Skins, prepared Wools and Fleeces for sale
We believe in making use of the whole animal and consequently have all our lamb skins tanned to make beautiful soft rugs in the natural Balwen colours which range from deep black to a light chocolate brown, or a lovely thick creamy-white of the Shropshire. We use a local Dartmoor tannery that has been professionally preparing skins for over 200 years.
The sheepskins are taken fresh to the tannery and are first washed in clear moorland water before the tanning process begins. Traditional wooden paddles gently circulate the skins through the tanning solution, which is held in large wooden vats. The tanned skins are then pegged onto racks before passing through a large drying oven. A circular granite wheel is used to buff the back of the skin to a fine level.
|Balwen lamb skin rug (photo supplied by Jenny Rees)
Each sheepskin is then individually softened. The fleece is combed and polished on a warm cylinder before a final trimming and hand brushing.
The rugs are easy to clean and maintain. They can be washed in a machine - use a cold or woollen cycle, with just a teaspoon of your normal powder – but no tumble drying!
Our sheepskin rugs add a touch of luxury to any part of your home; they can be used on the floor, on your settee or even sewn together to make beautiful larger rugs. Just remember that the Balwen is a small rare breed so please don’t be disappointed in the size of your rug!
Skins cost £60-80 (inc VAT) plus P&P – to order please telephone or email us your contact details
In 2008 we had all our Balwen and Kerry Hill lambs’ wool professionally cleaned, carded and spun and made into naturally coloured 50g balls, cones (of various weights equivalent to roughly 10 x 50g balls), and carded fleece for spinning. All the wool is from our own sheep and has not been blended, dyed or treated with chemicals in any way. Wools are available to buy by collection or can be sent through the post, please contact us if you are interested in purchasing some.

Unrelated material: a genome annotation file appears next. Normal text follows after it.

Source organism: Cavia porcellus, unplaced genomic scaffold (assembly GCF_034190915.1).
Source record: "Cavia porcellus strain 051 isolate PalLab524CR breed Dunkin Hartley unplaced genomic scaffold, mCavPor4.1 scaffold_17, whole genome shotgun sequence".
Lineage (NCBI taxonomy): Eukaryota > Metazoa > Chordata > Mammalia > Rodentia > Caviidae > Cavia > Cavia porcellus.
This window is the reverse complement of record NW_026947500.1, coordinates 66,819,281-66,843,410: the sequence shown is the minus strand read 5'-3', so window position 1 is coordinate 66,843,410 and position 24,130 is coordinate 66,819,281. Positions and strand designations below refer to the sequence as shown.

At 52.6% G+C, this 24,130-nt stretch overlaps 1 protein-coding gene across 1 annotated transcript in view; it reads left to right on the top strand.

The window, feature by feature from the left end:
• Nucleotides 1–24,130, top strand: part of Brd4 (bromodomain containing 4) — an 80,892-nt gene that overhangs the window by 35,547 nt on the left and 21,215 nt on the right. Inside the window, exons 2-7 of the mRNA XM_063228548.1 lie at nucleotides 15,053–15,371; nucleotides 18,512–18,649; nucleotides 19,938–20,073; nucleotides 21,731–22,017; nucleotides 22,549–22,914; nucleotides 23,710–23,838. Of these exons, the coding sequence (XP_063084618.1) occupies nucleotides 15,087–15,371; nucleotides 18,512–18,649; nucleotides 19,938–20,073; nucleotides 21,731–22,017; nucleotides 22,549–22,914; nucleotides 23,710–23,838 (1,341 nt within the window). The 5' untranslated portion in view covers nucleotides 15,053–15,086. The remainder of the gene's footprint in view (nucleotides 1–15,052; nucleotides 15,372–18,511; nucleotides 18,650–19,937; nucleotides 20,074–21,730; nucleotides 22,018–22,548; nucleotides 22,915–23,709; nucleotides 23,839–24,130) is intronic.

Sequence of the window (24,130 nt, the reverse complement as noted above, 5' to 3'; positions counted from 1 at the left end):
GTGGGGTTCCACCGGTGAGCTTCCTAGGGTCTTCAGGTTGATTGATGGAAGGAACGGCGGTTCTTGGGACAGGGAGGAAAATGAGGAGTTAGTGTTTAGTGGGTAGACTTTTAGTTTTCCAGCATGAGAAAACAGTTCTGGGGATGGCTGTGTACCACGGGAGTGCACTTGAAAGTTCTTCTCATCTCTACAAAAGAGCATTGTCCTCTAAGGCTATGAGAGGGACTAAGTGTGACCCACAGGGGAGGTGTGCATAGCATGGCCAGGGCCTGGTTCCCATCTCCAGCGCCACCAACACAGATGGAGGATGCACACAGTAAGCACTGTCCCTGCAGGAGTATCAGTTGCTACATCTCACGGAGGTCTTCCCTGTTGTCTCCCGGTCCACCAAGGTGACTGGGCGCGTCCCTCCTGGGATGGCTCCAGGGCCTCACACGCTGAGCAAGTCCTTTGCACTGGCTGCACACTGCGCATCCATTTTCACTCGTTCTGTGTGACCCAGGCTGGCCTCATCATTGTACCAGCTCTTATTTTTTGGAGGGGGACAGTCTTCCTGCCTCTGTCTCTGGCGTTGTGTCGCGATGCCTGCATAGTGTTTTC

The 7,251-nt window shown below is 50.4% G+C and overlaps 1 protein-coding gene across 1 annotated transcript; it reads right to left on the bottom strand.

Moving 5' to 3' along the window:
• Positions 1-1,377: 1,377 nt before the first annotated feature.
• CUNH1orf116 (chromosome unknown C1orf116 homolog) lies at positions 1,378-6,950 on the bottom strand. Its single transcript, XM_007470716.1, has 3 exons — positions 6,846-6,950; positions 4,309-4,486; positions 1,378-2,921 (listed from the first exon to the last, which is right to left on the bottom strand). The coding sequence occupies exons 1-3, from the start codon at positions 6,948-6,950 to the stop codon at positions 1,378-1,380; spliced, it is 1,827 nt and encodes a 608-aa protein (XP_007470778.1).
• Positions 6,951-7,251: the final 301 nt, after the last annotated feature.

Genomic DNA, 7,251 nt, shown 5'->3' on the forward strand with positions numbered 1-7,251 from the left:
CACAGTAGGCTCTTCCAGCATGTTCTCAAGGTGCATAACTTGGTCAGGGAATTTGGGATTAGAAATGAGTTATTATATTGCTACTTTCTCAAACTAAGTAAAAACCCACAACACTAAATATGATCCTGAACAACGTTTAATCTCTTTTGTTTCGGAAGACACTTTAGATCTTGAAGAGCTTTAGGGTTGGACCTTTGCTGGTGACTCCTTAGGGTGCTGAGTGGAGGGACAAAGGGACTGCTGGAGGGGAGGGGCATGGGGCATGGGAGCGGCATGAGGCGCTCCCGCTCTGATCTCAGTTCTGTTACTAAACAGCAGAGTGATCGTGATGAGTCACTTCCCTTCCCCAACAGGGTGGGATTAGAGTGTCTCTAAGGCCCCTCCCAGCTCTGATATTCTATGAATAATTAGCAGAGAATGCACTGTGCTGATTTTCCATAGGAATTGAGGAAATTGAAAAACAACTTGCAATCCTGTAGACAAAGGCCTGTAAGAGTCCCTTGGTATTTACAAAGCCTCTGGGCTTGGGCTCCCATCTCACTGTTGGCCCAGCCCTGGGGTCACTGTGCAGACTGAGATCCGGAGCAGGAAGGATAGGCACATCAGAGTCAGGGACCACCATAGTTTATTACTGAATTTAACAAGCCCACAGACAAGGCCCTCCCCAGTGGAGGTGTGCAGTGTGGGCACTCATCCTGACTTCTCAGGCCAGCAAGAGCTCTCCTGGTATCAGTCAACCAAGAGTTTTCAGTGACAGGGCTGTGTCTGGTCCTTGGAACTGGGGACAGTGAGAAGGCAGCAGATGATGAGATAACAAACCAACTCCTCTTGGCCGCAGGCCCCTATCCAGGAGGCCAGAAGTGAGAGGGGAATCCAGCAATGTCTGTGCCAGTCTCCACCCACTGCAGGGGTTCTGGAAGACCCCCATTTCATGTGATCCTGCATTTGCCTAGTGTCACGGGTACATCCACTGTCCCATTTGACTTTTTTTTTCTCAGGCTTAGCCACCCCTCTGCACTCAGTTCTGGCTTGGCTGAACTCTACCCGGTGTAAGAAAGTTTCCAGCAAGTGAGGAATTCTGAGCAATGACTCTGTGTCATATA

The Balwen wool is a dark chocolate brown with some natural coloured flecks. It is surprisingly soft and springy for a mountain breed and does have some kemp providing an interesting texture. It is best used for outer garments and is available in Aran weight 50g balls, various weight cones, or as carded wool for felting, spinning etc. The Kerry Hill wools are creamy-white and are reputed to be one of the softest of the British native sheep wools and are available as both 2 or 3 ply 50g balls or cones (sold out of carded white wool for 2010).
Prices are as follows:
Creamy white Shropshire
50g Aran weight balls £4.50 each
50g Chunky weight balls £4.00 each
100g Aran hanks £9.00
100g Chunky hanks £8.00
Washed & carded wool £4.00/100g
Soft white Kerry hill
Cones of 2ply (various 300-500g) £6.25/100g
Cones of 3ply (various 300-500g) £6.00/100g
Rich brown Balwen
50g Aran balls £4.50 each
50g Chunky balls £4.00 each
Cones of Aran weight £8.75/100g
Cones of Chunky weight £6.75/100g
washed & carded wool £4.00/100g
|Balwen aran wool
||Kerry Hill 2 & 3 ply wool
||Selection of natural Balwen
& Kerry Hill wool
For further information on wool, its uses, suitability of particular breeds, see the Natural Fibre Company website and associated Blacker Designs
We also sell naturally coloured raw fleeces for spinning, weaving, felting and other craft uses. The Shropshire fleece is fairly dense, spongy and springy, weighs approximately 4Kg, has a fibre diameter of 50s-58s and is used commercially in tweeds and flannel, hosiery and hand knitting wools. The staple length is approx. 7.5-10cm, staples are large and rectangular with nearly flat tips. Balwen wool is shorter, surprisingly soft and springy and does have some kemp providing an interesting texture. The Bradford count is 40-50 microns, staple length 5-7cm and average fleece weights in the range of 1.5-2Kg as they are considerably smaller. Here’s what one spinner had to say about working with Balwen.
All fleeces are sold as shorn and come from animals that have not been dipped in chemicals. We will endeavour to make sure the fleece is as clean as possible with any large pieces of soiled wool, twigs, grass, straw etc removed prior to packaging.
|Raw fleeces for sale
To store fleece:
- Roll it with the cut ends outside
- Avoid contaminating good fleece
- Do not tie up
- Put in a suitable bag - plastic is OK for a short period but they should not be stored in these for any longer as they will sweat
- Fleece is best stored in paper bags, nets or cotton pillow cases - moths are less likely to penetrate cotton and spoil the fleece
- We have found that our border collie is particularly partial to pulling fleece from storage sacks and playing with it, so try to store them out of reach!
Lamb fleeces £6 plus P&P
Ewes fleeces (Balwen will have a mix of colours including grey fibres) £5 + P&P